Morrisons Cove Herald - Putting cows on the front page since 1885.


The Sportsman's Corner

BFO Incidents


With heavy rains blowing out my favorite local streams for much of the spring, I've gotten little fly-fishing in. For a while, though, several spots on the BFO River remained fishable.

One drizzly afternoon before the BFO was blown out, too, I'd hiked to the top of a pool where I'd been having some success. I'd just sat down on a log to wait for some flies to hatch when I heard voices: two guys in separate one-man pontoon boats were anchored at the head of the pool. I heard the first one say, "We'll be back by four. Nothing's happening on the river. You could have the meal ready shortly after that."

That sounded like a guide arranging a meal for his customer by cell phone. I then heard his customer. "Just sell half the shares and put the money in a liquid fund. We'll deal with that later. Don't sell the other stock. It's pretty steady."

I almost fell off the log. A guy sitting on a little paddle boat in the middle of nowhere was speaking on a cell phone with his broker, which seemed totally out of place. I disgustedly left for home. When I told a couple people about this later, one asked me, "Did this surprise you, Rich? Today's world is a lot different from the old one you still try to live in."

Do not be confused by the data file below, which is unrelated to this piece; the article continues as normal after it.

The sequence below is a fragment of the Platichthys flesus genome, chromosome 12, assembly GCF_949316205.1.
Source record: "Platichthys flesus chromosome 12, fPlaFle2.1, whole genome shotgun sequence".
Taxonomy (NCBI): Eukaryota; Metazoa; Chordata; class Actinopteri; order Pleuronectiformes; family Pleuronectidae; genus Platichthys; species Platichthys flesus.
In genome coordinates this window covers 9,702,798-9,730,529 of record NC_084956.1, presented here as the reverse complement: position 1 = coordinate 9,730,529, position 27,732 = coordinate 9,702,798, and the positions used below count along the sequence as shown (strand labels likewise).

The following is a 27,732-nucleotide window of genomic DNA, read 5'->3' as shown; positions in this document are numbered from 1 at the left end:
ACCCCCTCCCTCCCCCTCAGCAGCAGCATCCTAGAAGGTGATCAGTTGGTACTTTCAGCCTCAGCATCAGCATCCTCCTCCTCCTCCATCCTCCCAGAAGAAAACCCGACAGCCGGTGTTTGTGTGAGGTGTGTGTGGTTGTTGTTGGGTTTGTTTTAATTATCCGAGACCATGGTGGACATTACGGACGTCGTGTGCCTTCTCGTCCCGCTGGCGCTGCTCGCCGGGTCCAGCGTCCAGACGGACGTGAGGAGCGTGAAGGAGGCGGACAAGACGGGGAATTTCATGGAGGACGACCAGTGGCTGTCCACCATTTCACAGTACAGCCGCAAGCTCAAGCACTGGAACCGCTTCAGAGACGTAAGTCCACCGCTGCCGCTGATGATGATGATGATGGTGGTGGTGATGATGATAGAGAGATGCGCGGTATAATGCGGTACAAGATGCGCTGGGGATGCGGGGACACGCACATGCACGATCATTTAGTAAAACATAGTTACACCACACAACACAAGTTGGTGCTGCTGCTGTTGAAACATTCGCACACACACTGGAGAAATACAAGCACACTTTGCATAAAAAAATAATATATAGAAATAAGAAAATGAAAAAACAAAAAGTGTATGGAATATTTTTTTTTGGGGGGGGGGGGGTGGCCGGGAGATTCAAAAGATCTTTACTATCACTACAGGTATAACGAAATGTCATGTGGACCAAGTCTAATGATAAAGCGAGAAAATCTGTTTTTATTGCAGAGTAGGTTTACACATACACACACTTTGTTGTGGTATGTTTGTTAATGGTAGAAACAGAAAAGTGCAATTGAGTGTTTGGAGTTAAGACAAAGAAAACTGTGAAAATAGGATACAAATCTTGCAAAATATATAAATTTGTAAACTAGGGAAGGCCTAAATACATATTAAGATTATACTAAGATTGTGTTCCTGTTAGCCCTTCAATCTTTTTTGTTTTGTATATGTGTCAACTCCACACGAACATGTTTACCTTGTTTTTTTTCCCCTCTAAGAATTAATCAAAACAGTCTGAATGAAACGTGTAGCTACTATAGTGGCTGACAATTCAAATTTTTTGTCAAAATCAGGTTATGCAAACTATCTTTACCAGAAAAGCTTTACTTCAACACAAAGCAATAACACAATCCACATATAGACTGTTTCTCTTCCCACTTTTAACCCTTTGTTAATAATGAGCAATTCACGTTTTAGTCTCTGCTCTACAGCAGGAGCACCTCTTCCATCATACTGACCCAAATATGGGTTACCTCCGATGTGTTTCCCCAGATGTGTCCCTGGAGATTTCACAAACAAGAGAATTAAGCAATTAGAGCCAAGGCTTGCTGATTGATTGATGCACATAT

The other incident, a more enjoyable one, had occurred a couple evenings prior to the cell phone incident. I was at another spot on the BFO, fishing during a light hatch of sulphur mayflies. In the high water only a few trout were eating the bugs, but I was fooling them. It was nearly dark when I ran into a pod of four or five fish greedily feeding. I had caught a few nice trout here in other years. "Tie on a fresh fly," I told myself.

I missed the first fish to take it.

The next trout I cast to slowly engulfed the fly; I calmly set the hook. The trout zoomed out to mid-river. It took me several anxious minutes to coax him back to the edge of the river where I netted him. Although I was somewhat disappointed that the trout was a rainbow, I was amazed he was as long as my 23" landing net, making him the largest trout I have ever landed on a conventional dry fly. My photos in the near-dark do not do the fish justice. However, landing the big trout made a nice crystal moment for me.


Reader Comments


Our Family of Publications Includes:

Powered by ROAR Online Publication Software from Lions Light Corporation
© Copyright 2020